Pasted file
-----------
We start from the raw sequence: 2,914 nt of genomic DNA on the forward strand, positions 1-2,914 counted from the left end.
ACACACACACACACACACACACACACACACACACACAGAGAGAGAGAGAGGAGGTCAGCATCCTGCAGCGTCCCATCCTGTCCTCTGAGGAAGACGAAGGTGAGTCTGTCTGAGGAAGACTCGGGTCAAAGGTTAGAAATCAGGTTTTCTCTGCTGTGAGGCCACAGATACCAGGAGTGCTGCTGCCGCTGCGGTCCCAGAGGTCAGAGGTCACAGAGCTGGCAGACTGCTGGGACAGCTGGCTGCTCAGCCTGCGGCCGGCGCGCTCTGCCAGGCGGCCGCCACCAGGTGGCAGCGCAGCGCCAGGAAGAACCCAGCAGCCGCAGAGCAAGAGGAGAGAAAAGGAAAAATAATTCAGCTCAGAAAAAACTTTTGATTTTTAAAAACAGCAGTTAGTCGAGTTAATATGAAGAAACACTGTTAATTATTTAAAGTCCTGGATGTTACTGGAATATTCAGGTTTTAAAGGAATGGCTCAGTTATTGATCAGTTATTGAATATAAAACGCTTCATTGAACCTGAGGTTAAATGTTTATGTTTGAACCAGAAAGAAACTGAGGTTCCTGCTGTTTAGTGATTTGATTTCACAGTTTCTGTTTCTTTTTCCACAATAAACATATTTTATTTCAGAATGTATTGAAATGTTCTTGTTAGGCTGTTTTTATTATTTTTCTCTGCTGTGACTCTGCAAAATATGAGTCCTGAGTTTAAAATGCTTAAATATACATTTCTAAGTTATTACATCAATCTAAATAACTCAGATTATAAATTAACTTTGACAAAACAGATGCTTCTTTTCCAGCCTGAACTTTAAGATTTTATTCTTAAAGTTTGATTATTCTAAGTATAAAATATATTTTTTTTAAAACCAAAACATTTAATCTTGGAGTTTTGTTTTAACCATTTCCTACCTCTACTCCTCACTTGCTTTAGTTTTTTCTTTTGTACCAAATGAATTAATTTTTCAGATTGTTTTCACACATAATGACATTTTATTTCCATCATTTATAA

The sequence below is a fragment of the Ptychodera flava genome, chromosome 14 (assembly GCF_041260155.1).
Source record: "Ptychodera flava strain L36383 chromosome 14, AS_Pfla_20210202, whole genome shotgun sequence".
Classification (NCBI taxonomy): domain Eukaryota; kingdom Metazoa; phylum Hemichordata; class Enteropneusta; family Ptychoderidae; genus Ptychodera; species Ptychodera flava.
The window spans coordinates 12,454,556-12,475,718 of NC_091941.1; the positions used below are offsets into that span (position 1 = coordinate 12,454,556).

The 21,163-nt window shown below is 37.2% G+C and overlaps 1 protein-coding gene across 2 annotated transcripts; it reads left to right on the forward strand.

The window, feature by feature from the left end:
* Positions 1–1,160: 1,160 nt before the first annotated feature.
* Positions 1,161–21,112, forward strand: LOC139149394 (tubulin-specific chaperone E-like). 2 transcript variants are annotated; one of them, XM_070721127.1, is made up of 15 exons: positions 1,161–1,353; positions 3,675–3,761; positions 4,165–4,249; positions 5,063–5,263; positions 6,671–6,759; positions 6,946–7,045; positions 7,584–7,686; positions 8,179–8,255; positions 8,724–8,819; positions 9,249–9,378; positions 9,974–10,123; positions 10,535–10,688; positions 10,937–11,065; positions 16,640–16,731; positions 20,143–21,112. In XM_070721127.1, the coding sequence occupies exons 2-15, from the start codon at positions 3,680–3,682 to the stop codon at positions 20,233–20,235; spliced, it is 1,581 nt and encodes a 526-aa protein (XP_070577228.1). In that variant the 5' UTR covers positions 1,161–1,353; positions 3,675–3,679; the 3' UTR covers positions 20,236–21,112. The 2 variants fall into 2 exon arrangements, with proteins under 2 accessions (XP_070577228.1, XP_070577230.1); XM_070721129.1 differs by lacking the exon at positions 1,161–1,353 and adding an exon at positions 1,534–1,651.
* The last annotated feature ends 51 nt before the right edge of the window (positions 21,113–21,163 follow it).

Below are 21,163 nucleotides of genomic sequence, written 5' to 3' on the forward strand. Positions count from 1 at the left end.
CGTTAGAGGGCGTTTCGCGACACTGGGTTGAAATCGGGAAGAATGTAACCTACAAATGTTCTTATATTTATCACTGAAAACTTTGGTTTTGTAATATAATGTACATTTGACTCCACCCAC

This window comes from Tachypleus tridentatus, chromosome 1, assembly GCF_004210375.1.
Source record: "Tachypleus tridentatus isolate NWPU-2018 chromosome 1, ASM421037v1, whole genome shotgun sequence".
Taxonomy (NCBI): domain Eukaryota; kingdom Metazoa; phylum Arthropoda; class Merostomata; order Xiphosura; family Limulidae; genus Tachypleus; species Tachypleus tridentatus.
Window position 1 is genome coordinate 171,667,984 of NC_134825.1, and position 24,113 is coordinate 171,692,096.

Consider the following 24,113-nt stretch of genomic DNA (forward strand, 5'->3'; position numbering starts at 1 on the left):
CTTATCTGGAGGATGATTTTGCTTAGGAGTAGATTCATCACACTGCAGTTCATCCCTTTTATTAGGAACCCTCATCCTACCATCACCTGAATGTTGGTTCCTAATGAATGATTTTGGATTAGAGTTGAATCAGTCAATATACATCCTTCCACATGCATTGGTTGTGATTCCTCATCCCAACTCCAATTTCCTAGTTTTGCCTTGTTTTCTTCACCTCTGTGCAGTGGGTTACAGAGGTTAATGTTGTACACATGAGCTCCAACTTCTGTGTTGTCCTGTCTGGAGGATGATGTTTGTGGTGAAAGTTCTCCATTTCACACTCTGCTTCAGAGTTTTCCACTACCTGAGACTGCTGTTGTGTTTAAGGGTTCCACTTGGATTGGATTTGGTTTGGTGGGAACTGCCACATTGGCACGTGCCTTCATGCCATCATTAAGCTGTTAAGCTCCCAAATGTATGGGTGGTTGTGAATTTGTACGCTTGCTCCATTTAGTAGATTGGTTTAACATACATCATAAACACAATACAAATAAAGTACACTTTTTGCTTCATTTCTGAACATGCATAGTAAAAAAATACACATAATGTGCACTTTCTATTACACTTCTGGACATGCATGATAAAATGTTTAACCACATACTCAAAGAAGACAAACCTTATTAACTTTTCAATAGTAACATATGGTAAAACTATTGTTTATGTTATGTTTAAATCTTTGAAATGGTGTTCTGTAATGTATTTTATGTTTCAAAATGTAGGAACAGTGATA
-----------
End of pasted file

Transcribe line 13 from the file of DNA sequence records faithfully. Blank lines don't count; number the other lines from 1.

CGTTAGAGGGCGTTTCGCGACACTGGGTTGAAATCGGGAAGAATGTAACCTACAAATGTTCTTATATTTATCACTGAAAACTTTGGTTTTGTAATATAATGTACATTTGACTCCACCCAC